Connecticut troopers falsified data on traffic stops reported to racial profiling board, audit says
Jun 28, 2023, 3:13 PM
HARTFORD, Conn. (AP) — Hundreds of Connecticut state police troopers falsified information on at least 26,000 traffic stops from 2014 to 2021, skewing reports on the race and ethnicity of pulled-over motorists, according to an audit released Wednesday.
Data analysts with the University of Connecticut said the reports resulted in too many drivers being identified as white. They cautioned, however, that they did not try to determine whether the records were intentionally falsified or were wrong due to carelessness or human error.
Gov. Ned Lamont said he has referred the matter to the chief state’s attorney’s office for investigation, and urged the public to not jump to conclusions.
“There’s no indication that was purposeful,” he said at an unrelated news conference Wednesday. “A lot of it may have been inadvertent.”
The audit was spurred by a Hearst Connecticut Media report last year that said four state troopers in an eastern Connecticut barracks intentionally creating hundreds of bogus traffic stop tickets to boost their productivity numbers. After internal affairs investigations, one trooper was suspended for 10 days, another was suspended for two days and the other two retired before the probe was completed.
The audit found that the number of traffic infractions reported to the Connecticut Racial Profiling Prohibition Project advisory board didn’t match those reported to the state court system, which handles all traffic citations, according to analysts with the Institute for Municipal and Regional Policy at the University of Connecticut.
The analysts “have a high level of confidence that at least 25,966 infraction records were falsified and submitted to the racial profiling systems,” the report said. The audit said the number of falsified infraction records could be as high as 58,553, if certain criteria were included. Analysts reviewed more than 800,000 infractions issues over the seven-year period.
“We are talking about … a pattern of having records where you cannot find a corresponding record in the court system,” said Ken Barone, one of the UConn analysts. “If you claimed you stopped a car and issued a ticket, there should be a ticket.”
Lamont and the analysts noted that the number of discrepancies between state police data and court system data has decreased in recent years. The report said the most discrepancies were in 2014.
The analysts said they audited traffic stop information submitted by about 1,300 troopers, and 311 of them had a “statistically significant number of discrepancies” during at least one year.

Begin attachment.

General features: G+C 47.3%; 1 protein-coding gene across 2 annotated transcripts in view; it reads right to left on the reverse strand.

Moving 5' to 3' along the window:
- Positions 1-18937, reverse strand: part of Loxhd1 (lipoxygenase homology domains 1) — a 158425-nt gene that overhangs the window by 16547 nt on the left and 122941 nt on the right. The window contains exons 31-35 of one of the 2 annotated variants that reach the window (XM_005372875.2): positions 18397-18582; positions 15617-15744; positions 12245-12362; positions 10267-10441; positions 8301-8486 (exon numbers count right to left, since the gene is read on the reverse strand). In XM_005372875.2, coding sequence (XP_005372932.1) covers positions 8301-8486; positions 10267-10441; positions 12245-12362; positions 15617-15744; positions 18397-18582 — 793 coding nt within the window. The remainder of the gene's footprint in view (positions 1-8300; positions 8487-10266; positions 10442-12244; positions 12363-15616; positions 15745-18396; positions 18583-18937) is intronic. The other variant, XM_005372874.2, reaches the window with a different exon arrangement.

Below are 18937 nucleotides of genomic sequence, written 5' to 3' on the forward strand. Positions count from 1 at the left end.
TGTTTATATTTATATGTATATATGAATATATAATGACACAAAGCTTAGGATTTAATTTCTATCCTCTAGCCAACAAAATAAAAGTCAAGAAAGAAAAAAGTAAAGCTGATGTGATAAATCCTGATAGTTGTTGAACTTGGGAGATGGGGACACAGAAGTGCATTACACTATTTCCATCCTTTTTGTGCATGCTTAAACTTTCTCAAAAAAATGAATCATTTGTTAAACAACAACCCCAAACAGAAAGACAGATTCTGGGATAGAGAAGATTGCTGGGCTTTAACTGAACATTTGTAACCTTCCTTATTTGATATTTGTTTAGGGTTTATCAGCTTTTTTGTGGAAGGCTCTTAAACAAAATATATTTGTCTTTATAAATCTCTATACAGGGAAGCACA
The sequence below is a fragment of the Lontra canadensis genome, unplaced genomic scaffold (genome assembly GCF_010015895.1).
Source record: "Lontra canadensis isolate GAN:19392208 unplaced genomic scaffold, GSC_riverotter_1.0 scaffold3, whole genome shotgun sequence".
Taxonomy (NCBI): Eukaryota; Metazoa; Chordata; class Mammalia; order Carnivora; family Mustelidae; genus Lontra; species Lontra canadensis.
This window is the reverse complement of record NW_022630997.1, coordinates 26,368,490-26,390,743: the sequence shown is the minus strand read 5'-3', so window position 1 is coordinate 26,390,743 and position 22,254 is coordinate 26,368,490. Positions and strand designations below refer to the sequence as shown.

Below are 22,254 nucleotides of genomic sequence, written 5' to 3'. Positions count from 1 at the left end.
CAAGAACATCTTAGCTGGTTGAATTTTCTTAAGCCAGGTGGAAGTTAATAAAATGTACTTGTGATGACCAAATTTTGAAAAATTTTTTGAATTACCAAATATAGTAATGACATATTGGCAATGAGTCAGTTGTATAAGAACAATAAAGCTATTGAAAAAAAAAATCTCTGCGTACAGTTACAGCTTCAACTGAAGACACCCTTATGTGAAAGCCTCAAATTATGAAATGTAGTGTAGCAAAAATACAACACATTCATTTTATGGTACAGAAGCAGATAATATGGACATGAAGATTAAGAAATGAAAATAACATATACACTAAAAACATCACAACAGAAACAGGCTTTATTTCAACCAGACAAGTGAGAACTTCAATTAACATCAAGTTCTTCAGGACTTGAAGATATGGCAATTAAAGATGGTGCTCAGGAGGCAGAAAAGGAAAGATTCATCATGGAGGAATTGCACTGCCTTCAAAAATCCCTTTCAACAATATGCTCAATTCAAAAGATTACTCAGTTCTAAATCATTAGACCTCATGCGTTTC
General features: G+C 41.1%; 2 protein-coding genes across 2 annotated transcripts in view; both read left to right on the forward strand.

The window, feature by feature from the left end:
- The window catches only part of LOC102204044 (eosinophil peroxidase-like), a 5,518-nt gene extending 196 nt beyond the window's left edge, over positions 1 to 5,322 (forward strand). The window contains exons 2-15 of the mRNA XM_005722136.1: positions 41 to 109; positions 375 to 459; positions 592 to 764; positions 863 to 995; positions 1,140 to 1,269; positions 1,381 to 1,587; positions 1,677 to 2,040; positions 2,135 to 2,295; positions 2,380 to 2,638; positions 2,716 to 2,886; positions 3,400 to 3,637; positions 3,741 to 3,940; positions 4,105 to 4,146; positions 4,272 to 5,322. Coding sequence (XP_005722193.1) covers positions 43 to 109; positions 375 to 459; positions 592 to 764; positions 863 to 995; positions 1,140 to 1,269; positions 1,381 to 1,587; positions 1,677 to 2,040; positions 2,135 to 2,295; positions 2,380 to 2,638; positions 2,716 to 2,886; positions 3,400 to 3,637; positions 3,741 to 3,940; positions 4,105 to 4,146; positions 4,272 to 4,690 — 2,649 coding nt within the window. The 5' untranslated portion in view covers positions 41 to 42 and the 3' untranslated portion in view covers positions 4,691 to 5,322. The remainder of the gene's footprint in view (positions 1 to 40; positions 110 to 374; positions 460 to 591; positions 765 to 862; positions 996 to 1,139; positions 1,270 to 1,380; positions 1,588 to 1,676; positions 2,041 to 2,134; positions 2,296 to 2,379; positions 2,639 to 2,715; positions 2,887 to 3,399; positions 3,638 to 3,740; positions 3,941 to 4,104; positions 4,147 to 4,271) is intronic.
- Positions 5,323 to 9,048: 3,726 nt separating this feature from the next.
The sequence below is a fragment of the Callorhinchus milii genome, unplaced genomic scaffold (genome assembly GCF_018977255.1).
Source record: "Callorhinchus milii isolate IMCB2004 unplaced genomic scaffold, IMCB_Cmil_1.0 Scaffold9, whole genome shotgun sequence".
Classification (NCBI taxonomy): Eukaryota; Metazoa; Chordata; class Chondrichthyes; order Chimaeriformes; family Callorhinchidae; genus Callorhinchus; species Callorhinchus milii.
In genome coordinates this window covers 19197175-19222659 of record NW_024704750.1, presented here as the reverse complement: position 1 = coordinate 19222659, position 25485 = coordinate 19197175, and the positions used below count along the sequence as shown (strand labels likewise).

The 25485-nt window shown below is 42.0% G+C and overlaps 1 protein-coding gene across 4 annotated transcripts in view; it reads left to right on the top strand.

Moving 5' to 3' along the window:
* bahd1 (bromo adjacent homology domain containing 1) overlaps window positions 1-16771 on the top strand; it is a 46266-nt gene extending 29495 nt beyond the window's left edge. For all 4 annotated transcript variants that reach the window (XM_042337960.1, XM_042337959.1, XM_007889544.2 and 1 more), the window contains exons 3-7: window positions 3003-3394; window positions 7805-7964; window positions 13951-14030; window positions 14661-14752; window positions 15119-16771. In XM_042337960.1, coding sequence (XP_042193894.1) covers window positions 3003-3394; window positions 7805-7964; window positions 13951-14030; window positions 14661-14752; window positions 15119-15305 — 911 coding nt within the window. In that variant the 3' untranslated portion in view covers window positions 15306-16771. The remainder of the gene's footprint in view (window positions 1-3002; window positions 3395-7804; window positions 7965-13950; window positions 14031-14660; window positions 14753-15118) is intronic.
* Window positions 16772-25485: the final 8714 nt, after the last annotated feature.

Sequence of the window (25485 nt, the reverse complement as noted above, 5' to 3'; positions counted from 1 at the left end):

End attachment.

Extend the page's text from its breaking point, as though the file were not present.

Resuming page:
The American Civil Liberties Union of Connecticut called the audit’s findings troubling.
“This audit reveals a breathtaking disrespect for the state’s racial profiling prohibition law by Connecticut State Police employees and, even worse, for that law’s goal of reducing systemic racism in policing,” said Claudine Constant, the group’s public policy and advocacy director.
“Whether intentional or not, the impact of police falsifying and inaccurately reporting records is the same: police have obscured the true information about how often they stop drivers of color compared to white drivers,” she said in a statement.
State police said in a statement Wednesday that the agency has no tolerance for false reporting and it has been working with the UConn institute to prevent it.
“The State Police are deeply committed to ensuring the integrity of Connecticut’s racial profiling data and to maintaining public confidence in the essential public safety services our troopers provide each day,” the statement said.
Police statewide, including local departments, are mandated to submit traffic stop data to the state, under Connecticut’s 1999 law aimed at preventing racial profiling. The UConn institute analyzes the data and submits periodic reports, which have shown that officers disproportionately pulled over Black and Hispanic drivers compared to white motorists.
The institute said Wednesday that the integrity of those analyses was in question because the falsified records “were more likely to be reported as White drivers and less likely to be reported as Black or Hispanic drivers.”
The audit also found that some state police data was underreported to the racial profiling board, and those records were more likely to involve Hispanic drivers.
Falsified police data is nothing new.
In 2010, for example, several New York City officers faced internal charges based on allegations by a fellow officer that they manipulated crime stats. In Texas, state troopers were found to be inaccurately recording the race of minority drivers, according to a KXAN-TV report in 2015.